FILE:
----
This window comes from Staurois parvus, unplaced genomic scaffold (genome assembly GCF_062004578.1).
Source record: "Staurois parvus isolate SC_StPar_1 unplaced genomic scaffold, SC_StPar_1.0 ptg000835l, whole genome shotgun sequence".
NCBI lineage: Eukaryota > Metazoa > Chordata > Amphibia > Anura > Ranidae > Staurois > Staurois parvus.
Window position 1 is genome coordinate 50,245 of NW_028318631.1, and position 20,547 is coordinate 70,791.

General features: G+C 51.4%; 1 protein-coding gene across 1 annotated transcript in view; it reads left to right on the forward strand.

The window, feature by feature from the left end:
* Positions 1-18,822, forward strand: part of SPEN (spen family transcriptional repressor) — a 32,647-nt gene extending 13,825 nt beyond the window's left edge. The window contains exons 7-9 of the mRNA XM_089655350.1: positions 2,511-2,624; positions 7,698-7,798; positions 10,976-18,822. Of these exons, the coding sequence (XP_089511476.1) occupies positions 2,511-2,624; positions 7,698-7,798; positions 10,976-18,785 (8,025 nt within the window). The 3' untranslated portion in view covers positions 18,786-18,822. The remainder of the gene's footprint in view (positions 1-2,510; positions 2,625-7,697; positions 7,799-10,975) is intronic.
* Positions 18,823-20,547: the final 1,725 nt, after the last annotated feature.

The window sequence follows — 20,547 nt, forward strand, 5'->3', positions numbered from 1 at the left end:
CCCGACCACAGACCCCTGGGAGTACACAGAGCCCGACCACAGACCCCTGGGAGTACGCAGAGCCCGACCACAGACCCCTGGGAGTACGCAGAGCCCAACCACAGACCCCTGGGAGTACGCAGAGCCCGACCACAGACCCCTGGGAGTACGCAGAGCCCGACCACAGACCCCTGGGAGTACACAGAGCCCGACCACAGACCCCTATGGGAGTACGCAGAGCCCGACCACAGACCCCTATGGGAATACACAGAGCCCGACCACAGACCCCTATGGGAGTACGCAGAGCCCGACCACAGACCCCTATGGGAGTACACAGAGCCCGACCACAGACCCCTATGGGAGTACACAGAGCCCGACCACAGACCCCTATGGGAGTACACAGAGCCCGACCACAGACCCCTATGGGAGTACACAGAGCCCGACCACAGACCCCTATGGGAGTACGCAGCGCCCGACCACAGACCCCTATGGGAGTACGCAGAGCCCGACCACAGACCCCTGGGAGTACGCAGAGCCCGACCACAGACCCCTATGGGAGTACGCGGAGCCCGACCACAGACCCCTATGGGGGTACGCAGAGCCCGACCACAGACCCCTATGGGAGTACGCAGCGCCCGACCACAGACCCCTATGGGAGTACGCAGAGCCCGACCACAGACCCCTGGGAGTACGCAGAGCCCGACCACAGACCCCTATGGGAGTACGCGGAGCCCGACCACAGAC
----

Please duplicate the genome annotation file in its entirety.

This window comes from Staurois parvus, unplaced genomic scaffold (genome assembly GCF_062004578.1).
Source record: "Staurois parvus isolate SC_StPar_1 unplaced genomic scaffold, SC_StPar_1.0 ptg000835l, whole genome shotgun sequence".
NCBI lineage: Eukaryota > Metazoa > Chordata > Amphibia > Anura > Ranidae > Staurois > Staurois parvus.
Window position 1 is genome coordinate 50,245 of NW_028318631.1, and position 20,547 is coordinate 70,791.

General features: G+C 51.4%; 1 protein-coding gene across 1 annotated transcript in view; it reads left to right on the forward strand.

The window, feature by feature from the left end:
* Positions 1-18,822, forward strand: part of SPEN (spen family transcriptional repressor) — a 32,647-nt gene extending 13,825 nt beyond the window's left edge. The window contains exons 7-9 of the mRNA XM_089655350.1: positions 2,511-2,624; positions 7,698-7,798; positions 10,976-18,822. Of these exons, the coding sequence (XP_089511476.1) occupies positions 2,511-2,624; positions 7,698-7,798; positions 10,976-18,785 (8,025 nt within the window). The 3' untranslated portion in view covers positions 18,786-18,822. The remainder of the gene's footprint in view (positions 1-2,510; positions 2,625-7,697; positions 7,799-10,975) is intronic.
* Positions 18,823-20,547: the final 1,725 nt, after the last annotated feature.

The window sequence follows — 20,547 nt, forward strand, 5'->3', positions numbered from 1 at the left end:
CCCGACCACAGACCCCTGGGAGTACACAGAGCCCGACCACAGACCCCTGGGAGTACGCAGAGCCCGACCACAGACCCCTGGGAGTACGCAGAGCCCAACCACAGACCCCTGGGAGTACGCAGAGCCCGACCACAGACCCCTGGGAGTACGCAGAGCCCGACCACAGACCCCTGGGAGTACACAGAGCCCGACCACAGACCCCTATGGGAGTACGCAGAGCCCGACCACAGACCCCTATGGGAATACACAGAGCCCGACCACAGACCCCTATGGGAGTACGCAGAGCCCGACCACAGACCCCTATGGGAGTACACAGAGCCCGACCACAGACCCCTATGGGAGTACACAGAGCCCGACCACAGACCCCTATGGGAGTACACAGAGCCCGACCACAGACCCCTATGGGAGTACACAGAGCCCGACCACAGACCCCTATGGGAGTACGCAGCGCCCGACCACAGACCCCTATGGGAGTACGCAGAGCCCGACCACAGACCCCTGGGAGTACGCAGAGCCCGACCACAGACCCCTATGGGAGTACGCGGAGCCCGACCACAGACCCCTATGGGGGTACGCAGAGCCCGACCACAGACCCCTATGGGAGTACGCAGCGCCCGACCACAGACCCCTATGGGAGTACGCAGAGCCCGACCACAGACCCCTGGGAGTACGCAGAGCCCGACCACAGACCCCTATGGGAGTACGCGGAGCCCGACCACAGAC